Vol. 121, No. 1 (Supplement) 2016
Supplement abstract

Macrophage polarization by the microenvironment of atherosclerotic plaques

Published 2017-10-06


  • IL-23,
  • macrophages,
  • human carotid atherosclerosis

How to Cite

Di Raimo, T., Corsi, M., Riganò, R., Elenkov, I., & Businaro, R. (2017). Macrophage polarization by the microenvironment of atherosclerotic plaques. Italian Journal of Anatomy and Embryology, 121(1), 132. Retrieved from https://oajournals.fupress.net/index.php/ijae/article/view/2270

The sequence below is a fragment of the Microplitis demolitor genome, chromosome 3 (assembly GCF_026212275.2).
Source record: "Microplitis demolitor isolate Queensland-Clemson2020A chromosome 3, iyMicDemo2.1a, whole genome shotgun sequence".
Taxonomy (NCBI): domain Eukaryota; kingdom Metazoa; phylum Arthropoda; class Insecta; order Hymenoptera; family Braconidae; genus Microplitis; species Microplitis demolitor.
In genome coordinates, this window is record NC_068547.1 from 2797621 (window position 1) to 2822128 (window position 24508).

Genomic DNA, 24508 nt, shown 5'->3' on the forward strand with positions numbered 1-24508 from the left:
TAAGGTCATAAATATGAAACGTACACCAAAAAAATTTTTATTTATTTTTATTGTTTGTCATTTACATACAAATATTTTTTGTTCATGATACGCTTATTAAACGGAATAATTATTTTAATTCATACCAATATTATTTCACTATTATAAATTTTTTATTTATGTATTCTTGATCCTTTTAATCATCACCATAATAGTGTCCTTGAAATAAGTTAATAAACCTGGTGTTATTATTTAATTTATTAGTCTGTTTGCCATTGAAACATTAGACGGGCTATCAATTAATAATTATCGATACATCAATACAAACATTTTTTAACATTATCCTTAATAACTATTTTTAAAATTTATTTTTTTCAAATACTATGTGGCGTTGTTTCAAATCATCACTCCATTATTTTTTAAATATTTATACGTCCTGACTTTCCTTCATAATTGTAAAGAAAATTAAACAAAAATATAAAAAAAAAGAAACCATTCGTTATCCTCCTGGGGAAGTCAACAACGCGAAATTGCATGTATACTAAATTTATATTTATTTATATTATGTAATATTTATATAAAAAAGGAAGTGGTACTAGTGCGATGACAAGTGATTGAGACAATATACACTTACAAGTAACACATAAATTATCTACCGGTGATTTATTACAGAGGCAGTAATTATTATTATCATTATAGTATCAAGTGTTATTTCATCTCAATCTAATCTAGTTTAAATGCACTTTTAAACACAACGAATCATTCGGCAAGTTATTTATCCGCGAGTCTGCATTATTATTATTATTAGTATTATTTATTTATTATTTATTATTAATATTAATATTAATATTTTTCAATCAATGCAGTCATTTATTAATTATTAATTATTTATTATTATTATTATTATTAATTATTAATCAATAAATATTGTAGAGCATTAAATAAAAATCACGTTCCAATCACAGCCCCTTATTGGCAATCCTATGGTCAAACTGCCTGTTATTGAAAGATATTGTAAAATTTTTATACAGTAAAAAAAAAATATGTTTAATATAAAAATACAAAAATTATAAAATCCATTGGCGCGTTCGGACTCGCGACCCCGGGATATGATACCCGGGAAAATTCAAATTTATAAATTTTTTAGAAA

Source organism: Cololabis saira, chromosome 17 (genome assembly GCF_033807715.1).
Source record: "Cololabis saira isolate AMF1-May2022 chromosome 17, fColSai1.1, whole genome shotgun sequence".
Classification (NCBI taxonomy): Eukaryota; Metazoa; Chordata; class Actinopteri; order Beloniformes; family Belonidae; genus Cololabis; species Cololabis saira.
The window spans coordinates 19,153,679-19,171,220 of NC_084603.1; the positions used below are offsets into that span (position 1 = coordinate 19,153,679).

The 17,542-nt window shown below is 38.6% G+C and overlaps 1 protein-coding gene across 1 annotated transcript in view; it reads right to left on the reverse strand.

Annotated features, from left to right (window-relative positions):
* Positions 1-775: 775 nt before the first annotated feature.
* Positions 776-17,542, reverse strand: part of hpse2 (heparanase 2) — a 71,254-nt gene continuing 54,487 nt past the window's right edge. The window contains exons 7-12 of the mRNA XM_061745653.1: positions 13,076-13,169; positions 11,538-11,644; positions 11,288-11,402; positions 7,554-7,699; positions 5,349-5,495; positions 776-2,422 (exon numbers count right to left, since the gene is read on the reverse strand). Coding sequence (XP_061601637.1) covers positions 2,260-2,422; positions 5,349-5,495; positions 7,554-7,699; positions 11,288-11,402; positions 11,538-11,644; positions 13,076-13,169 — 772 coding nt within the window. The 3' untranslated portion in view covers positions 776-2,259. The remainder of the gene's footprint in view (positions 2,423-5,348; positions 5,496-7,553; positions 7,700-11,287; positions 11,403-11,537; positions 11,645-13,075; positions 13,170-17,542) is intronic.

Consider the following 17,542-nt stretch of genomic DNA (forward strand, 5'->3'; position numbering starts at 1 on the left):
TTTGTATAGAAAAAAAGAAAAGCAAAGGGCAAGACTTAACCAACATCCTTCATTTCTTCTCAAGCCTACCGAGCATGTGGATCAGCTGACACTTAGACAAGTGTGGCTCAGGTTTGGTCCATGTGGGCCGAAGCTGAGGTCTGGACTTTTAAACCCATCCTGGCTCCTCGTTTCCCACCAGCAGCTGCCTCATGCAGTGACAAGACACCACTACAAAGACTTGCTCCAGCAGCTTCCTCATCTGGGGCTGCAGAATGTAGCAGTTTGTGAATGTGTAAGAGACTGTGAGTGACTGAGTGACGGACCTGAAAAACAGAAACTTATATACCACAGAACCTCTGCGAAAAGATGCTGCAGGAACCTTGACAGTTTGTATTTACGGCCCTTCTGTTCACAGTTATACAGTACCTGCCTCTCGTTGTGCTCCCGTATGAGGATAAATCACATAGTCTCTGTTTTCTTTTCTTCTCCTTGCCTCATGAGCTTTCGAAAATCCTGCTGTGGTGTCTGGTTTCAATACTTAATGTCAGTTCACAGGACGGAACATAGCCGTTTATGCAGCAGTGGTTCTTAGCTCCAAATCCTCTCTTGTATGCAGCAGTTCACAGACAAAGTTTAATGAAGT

Macrophages are key cellular mediators of innate immunity: they are positionally and transcriptionally programmed to respond to pathogens and environmental challenges. When activated by inflammatory signals in their microenvironment they develop into functionally and phenotypically distinct polarized subpopulations: classically activated macrophages, M1, characterized by cytotoxix/proinflammatory activity; alternatively activated macrophages, M2, characterized by anti-inflammatory/wound repair activity. M1 pro-inflammatory macrophages drive atherosclerotic plaques progression towards instability, cap fragilization and rupture. Our study provide new informations about the role exherted by IL-23 and its receptor in human carotid atherosclerotic plaque progression. We show the presence of IL-23 immunoreactivity, mRNA and protein in macrophages infiltrating human carotid atherosclerotic plaques. Our immunohistochemical analysis demonstrated a strong IL-23 immunoreactivity within the inflammatory infiltrate at the shoulder of the plaques, and at the level of cells lining the fibrous cap. FISH analysis confirmed the expression of IL-23 detected by immunohistochemistry. Immunofluorescence, followed by FISH analysis, showed that cells positive for IL-23 mRNA bind anti-CD68 mAb, thus indicating that these cells belong to the macrophage components of the inflammatory infiltrate. This result was further confirmed by double labelling experiments. IL-23 immunoreactivity was detected within the fibrous layer and co-localized with cells belonging to the monocyte-macrophage lineage as shown by their strong CD68- and CD14-related reaction. Clusters of double-positive cells were found at the border of the plaque, as well as in the subendothelial space. Immunohistochemistry and immunofluorescence showed a strong immunoreactivity for IL-23R at the level of inflammatory mononuclear cells accumulated within the plaque. In vitro, only M1 pro-inflammatory, but not M2 anti-inflammatory macrophages produced IL-23, upon stimulation with zymosan or bacterial lipopolysaccharide. Our results suggests that a hyperactive and highly pathogenic IL-23-IL-23R system drives chronic inflammation in atherosclerosis, while the presence of IL-23 proximal to the fibrous cap may contribute to the atherosclerotic plaque instability.